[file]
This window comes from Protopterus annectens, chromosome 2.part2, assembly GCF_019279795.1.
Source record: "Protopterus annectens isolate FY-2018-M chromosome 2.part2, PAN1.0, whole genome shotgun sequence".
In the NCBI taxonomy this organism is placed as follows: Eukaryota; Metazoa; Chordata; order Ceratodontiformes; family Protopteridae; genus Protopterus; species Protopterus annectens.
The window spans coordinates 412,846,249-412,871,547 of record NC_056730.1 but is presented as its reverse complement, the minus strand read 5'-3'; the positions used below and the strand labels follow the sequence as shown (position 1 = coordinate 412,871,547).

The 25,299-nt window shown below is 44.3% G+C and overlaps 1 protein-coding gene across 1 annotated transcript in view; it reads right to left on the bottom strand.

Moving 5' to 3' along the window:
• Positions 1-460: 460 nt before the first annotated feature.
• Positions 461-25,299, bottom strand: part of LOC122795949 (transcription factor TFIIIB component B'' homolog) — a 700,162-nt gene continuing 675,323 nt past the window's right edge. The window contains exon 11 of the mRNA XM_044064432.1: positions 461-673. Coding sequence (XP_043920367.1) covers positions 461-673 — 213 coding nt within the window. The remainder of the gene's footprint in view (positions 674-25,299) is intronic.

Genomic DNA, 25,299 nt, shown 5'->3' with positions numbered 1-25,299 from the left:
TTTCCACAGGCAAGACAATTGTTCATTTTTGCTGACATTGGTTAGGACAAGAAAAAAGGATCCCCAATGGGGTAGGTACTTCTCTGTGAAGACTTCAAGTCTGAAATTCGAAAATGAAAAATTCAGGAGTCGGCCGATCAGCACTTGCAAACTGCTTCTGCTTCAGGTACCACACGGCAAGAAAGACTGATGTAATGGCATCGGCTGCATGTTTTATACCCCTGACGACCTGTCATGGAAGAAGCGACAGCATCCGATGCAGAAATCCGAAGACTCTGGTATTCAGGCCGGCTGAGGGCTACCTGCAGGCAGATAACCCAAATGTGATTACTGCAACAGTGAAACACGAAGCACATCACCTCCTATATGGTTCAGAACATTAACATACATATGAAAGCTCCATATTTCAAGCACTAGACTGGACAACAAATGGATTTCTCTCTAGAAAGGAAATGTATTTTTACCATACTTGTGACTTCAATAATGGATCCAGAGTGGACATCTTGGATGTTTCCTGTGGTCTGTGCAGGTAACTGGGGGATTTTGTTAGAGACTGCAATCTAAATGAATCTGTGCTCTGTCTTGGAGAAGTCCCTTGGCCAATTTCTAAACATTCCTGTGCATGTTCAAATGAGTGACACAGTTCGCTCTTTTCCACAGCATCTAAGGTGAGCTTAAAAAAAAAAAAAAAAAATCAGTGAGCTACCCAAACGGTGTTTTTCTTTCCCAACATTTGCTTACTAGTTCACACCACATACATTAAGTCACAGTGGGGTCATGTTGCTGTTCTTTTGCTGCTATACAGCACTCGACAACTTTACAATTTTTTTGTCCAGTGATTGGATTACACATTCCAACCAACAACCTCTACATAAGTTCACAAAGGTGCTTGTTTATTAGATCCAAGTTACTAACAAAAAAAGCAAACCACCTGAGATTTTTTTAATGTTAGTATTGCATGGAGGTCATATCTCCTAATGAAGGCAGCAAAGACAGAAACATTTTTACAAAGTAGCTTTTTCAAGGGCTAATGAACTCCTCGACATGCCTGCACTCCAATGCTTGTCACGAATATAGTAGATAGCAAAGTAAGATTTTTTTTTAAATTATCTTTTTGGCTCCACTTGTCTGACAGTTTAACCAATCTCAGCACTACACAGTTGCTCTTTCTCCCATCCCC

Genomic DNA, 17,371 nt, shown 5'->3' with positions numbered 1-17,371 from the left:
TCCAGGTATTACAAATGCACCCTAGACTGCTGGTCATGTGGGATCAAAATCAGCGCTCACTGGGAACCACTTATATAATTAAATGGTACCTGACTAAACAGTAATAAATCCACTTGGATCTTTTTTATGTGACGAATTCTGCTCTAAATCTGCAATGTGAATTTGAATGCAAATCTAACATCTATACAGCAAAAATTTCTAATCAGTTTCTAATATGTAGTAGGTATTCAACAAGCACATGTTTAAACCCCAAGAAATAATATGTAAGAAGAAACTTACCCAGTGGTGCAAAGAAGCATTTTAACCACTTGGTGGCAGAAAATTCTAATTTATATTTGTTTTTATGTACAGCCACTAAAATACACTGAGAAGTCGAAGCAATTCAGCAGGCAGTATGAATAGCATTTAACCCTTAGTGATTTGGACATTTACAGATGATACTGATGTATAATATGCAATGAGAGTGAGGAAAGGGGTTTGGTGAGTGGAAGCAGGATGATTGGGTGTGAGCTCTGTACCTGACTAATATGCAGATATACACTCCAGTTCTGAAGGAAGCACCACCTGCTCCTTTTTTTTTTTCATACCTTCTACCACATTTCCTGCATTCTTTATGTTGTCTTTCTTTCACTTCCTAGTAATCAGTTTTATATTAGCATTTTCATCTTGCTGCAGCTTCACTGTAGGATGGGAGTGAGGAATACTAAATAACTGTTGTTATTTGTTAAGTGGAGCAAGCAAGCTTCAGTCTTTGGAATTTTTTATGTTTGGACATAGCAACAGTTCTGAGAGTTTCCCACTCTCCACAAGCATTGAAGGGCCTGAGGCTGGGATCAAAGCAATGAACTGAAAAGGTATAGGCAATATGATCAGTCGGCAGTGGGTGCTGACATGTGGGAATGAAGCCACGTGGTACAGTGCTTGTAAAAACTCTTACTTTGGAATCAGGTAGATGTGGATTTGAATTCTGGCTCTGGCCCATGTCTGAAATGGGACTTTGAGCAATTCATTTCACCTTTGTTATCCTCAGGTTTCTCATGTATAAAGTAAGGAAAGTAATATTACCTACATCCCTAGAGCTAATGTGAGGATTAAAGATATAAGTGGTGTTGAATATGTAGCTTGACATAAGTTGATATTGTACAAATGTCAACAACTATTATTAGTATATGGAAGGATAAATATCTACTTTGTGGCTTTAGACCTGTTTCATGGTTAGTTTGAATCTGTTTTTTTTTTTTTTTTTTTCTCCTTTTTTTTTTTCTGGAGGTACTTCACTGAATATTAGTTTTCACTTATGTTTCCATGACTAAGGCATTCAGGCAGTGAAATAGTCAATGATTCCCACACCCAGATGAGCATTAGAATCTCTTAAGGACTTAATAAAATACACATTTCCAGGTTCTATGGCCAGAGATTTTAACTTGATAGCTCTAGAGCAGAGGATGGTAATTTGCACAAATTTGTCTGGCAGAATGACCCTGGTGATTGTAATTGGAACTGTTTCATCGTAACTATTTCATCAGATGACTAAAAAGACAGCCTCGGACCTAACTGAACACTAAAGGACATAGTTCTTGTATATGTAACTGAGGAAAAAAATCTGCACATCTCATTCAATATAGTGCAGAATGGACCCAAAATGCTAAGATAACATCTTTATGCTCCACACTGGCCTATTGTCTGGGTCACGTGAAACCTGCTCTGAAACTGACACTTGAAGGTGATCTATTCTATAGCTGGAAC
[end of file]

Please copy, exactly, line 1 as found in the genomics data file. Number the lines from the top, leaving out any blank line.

This window comes from Protopterus annectens, chromosome 2.part2, assembly GCF_019279795.1.